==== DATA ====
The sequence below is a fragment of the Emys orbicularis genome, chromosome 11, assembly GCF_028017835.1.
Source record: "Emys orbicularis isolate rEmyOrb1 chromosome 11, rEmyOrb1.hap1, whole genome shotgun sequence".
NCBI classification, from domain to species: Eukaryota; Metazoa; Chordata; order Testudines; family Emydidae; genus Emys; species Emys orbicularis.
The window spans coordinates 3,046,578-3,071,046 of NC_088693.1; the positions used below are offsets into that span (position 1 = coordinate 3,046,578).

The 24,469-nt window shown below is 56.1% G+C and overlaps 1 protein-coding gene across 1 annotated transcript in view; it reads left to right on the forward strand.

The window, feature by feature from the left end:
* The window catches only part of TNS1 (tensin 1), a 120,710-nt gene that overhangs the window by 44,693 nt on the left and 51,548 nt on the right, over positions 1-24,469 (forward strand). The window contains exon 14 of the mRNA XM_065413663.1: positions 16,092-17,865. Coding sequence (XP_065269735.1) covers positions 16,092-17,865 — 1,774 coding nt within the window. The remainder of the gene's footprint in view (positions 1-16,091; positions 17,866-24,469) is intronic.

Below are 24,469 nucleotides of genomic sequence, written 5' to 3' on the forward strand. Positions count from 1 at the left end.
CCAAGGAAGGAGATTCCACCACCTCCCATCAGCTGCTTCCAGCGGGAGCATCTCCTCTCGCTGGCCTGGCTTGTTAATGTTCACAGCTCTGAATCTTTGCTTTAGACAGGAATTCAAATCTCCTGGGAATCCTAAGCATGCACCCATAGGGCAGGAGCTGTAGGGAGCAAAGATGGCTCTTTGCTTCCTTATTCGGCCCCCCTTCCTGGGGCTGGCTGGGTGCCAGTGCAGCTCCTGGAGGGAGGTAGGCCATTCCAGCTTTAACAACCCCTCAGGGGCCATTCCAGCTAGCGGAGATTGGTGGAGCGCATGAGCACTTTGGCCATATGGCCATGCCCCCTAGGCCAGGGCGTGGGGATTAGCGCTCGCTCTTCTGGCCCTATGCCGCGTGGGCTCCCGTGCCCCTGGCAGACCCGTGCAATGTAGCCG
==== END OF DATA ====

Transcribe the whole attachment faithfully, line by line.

The sequence below is a fragment of the Emys orbicularis genome, chromosome 11, assembly GCF_028017835.1.
Source record: "Emys orbicularis isolate rEmyOrb1 chromosome 11, rEmyOrb1.hap1, whole genome shotgun sequence".
NCBI classification, from domain to species: Eukaryota; Metazoa; Chordata; order Testudines; family Emydidae; genus Emys; species Emys orbicularis.
The window spans coordinates 3,046,578-3,071,046 of NC_088693.1; the positions used below are offsets into that span (position 1 = coordinate 3,046,578).

The 24,469-nt window shown below is 56.1% G+C and overlaps 1 protein-coding gene across 1 annotated transcript in view; it reads left to right on the forward strand.

The window, feature by feature from the left end:
* The window catches only part of TNS1 (tensin 1), a 120,710-nt gene that overhangs the window by 44,693 nt on the left and 51,548 nt on the right, over positions 1-24,469 (forward strand). The window contains exon 14 of the mRNA XM_065413663.1: positions 16,092-17,865. Coding sequence (XP_065269735.1) covers positions 16,092-17,865 — 1,774 coding nt within the window. The remainder of the gene's footprint in view (positions 1-16,091; positions 17,866-24,469) is intronic.

Below are 24,469 nucleotides of genomic sequence, written 5' to 3' on the forward strand. Positions count from 1 at the left end.
CCAAGGAAGGAGATTCCACCACCTCCCATCAGCTGCTTCCAGCGGGAGCATCTCCTCTCGCTGGCCTGGCTTGTTAATGTTCACAGCTCTGAATCTTTGCTTTAGACAGGAATTCAAATCTCCTGGGAATCCTAAGCATGCACCCATAGGGCAGGAGCTGTAGGGAGCAAAGATGGCTCTTTGCTTCCTTATTCGGCCCCCCTTCCTGGGGCTGGCTGGGTGCCAGTGCAGCTCCTGGAGGGAGGTAGGCCATTCCAGCTTTAACAACCCCTCAGGGGCCATTCCAGCTAGCGGAGATTGGTGGAGCGCATGAGCACTTTGGCCATATGGCCATGCCCCCTAGGCCAGGGCGTGGGGATTAGCGCTCGCTCTTCTGGCCCTATGCCGCGTGGGCTCCCGTGCCCCTGGCAGACCCGTGCAATGTAGCCG